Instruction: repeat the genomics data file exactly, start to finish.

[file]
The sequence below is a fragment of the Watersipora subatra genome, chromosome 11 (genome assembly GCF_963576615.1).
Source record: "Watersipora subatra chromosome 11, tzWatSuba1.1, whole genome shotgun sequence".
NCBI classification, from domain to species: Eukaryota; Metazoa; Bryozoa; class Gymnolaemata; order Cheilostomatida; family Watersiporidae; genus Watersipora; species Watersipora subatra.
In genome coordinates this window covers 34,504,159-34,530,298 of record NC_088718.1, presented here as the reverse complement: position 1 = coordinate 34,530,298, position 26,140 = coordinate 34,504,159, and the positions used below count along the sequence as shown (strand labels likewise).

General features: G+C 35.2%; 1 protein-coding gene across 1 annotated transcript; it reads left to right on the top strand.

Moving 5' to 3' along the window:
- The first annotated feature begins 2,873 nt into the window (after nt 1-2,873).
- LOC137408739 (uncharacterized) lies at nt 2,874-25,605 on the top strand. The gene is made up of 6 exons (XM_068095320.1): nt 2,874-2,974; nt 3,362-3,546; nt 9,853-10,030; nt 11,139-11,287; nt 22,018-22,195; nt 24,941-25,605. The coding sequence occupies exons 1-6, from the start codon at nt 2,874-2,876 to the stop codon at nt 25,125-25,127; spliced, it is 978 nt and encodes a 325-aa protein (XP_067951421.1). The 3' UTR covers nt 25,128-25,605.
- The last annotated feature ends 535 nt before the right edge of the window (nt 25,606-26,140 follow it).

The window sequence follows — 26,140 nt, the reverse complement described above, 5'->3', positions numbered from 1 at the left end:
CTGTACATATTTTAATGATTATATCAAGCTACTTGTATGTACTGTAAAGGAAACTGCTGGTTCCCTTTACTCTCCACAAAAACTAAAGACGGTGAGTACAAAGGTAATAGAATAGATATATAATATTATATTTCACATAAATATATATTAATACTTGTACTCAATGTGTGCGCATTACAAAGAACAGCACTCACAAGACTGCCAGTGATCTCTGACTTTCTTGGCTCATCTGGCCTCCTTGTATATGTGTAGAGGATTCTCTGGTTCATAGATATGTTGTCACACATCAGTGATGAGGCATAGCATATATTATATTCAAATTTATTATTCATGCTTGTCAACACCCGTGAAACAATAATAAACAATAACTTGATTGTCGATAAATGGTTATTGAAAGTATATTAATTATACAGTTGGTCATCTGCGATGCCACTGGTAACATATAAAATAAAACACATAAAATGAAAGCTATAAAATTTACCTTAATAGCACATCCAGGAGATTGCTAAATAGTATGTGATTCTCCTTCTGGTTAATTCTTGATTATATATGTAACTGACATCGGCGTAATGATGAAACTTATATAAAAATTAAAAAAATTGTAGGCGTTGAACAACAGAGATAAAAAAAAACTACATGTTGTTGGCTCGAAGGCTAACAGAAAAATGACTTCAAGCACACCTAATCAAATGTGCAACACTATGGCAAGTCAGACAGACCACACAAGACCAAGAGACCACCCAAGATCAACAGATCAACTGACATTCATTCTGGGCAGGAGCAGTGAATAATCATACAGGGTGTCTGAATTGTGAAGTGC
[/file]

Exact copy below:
The sequence below is a fragment of the Watersipora subatra genome, chromosome 11 (genome assembly GCF_963576615.1).
Source record: "Watersipora subatra chromosome 11, tzWatSuba1.1, whole genome shotgun sequence".
NCBI classification, from domain to species: Eukaryota; Metazoa; Bryozoa; class Gymnolaemata; order Cheilostomatida; family Watersiporidae; genus Watersipora; species Watersipora subatra.
In genome coordinates this window covers 34,504,159-34,530,298 of record NC_088718.1, presented here as the reverse complement: position 1 = coordinate 34,530,298, position 26,140 = coordinate 34,504,159, and the positions used below count along the sequence as shown (strand labels likewise).

General features: G+C 35.2%; 1 protein-coding gene across 1 annotated transcript; it reads left to right on the top strand.

Moving 5' to 3' along the window:
- The first annotated feature begins 2,873 nt into the window (after nt 1-2,873).
- LOC137408739 (uncharacterized) lies at nt 2,874-25,605 on the top strand. The gene is made up of 6 exons (XM_068095320.1): nt 2,874-2,974; nt 3,362-3,546; nt 9,853-10,030; nt 11,139-11,287; nt 22,018-22,195; nt 24,941-25,605. The coding sequence occupies exons 1-6, from the start codon at nt 2,874-2,876 to the stop codon at nt 25,125-25,127; spliced, it is 978 nt and encodes a 325-aa protein (XP_067951421.1). The 3' UTR covers nt 25,128-25,605.
- The last annotated feature ends 535 nt before the right edge of the window (nt 25,606-26,140 follow it).

The window sequence follows — 26,140 nt, the reverse complement described above, 5'->3', positions numbered from 1 at the left end:
CTGTACATATTTTAATGATTATATCAAGCTACTTGTATGTACTGTAAAGGAAACTGCTGGTTCCCTTTACTCTCCACAAAAACTAAAGACGGTGAGTACAAAGGTAATAGAATAGATATATAATATTATATTTCACATAAATATATATTAATACTTGTACTCAATGTGTGCGCATTACAAAGAACAGCACTCACAAGACTGCCAGTGATCTCTGACTTTCTTGGCTCATCTGGCCTCCTTGTATATGTGTAGAGGATTCTCTGGTTCATAGATATGTTGTCACACATCAGTGATGAGGCATAGCATATATTATATTCAAATTTATTATTCATGCTTGTCAACACCCGTGAAACAATAATAAACAATAACTTGATTGTCGATAAATGGTTATTGAAAGTATATTAATTATACAGTTGGTCATCTGCGATGCCACTGGTAACATATAAAATAAAACACATAAAATGAAAGCTATAAAATTTACCTTAATAGCACATCCAGGAGATTGCTAAATAGTATGTGATTCTCCTTCTGGTTAATTCTTGATTATATATGTAACTGACATCGGCGTAATGATGAAACTTATATAAAAATTAAAAAAATTGTAGGCGTTGAACAACAGAGATAAAAAAAAACTACATGTTGTTGGCTCGAAGGCTAACAGAAAAATGACTTCAAGCACACCTAATCAAATGTGCAACACTATGGCAAGTCAGACAGACCACACAAGACCAAGAGACCACCCAAGATCAACAGATCAACTGACATTCATTCTGGGCAGGAGCAGTGAATAATCATACAGGGTGTCTGAATTGTGAAGTGC